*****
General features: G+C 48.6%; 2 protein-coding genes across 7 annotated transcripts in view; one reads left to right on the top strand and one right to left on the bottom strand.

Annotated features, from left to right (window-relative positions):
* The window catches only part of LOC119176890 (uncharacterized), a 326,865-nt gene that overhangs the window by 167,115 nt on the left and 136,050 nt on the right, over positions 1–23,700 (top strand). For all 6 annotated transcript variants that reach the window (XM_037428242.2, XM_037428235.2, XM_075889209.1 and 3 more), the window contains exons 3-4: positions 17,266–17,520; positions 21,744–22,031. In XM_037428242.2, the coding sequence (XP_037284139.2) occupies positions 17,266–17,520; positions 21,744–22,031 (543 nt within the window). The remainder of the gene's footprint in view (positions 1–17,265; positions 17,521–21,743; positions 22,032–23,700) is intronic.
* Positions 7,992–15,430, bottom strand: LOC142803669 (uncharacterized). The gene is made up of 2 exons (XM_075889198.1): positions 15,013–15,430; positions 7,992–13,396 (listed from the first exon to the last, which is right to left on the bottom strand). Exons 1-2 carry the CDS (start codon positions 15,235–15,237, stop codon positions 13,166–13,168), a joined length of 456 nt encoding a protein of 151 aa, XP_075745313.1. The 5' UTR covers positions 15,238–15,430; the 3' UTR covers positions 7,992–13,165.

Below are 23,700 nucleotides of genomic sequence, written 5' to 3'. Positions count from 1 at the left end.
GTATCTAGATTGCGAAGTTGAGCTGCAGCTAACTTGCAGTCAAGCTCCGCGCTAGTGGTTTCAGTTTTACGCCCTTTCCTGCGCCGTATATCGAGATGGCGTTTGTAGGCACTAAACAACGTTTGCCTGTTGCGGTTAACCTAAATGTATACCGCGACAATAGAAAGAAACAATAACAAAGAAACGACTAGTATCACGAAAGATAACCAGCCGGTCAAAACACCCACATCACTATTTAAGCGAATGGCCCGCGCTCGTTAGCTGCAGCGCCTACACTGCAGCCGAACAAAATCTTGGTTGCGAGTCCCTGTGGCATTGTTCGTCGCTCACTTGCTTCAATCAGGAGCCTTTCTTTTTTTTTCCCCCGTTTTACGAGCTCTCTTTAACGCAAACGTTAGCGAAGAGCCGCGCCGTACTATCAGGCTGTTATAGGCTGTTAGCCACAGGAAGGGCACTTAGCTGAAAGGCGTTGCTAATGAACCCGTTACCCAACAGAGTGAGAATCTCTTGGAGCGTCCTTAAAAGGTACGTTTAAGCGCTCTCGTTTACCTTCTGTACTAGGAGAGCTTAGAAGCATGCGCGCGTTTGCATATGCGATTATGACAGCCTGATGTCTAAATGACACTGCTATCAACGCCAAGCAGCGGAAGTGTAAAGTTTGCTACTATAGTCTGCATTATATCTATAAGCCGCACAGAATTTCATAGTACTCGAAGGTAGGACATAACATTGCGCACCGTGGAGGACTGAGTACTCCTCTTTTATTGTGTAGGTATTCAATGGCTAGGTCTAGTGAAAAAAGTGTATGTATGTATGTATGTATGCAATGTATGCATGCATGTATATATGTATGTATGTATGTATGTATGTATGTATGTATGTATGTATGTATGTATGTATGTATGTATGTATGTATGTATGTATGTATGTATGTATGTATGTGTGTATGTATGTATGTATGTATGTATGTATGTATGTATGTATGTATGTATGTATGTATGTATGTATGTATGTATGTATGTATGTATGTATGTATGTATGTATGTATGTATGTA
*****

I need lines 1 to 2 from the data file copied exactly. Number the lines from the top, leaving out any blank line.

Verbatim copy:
General features: G+C 48.6%; 2 protein-coding genes across 7 annotated transcripts in view; one reads left to right on the top strand and one right to left on the bottom strand.

Annotated features, from left to right (window-relative positions):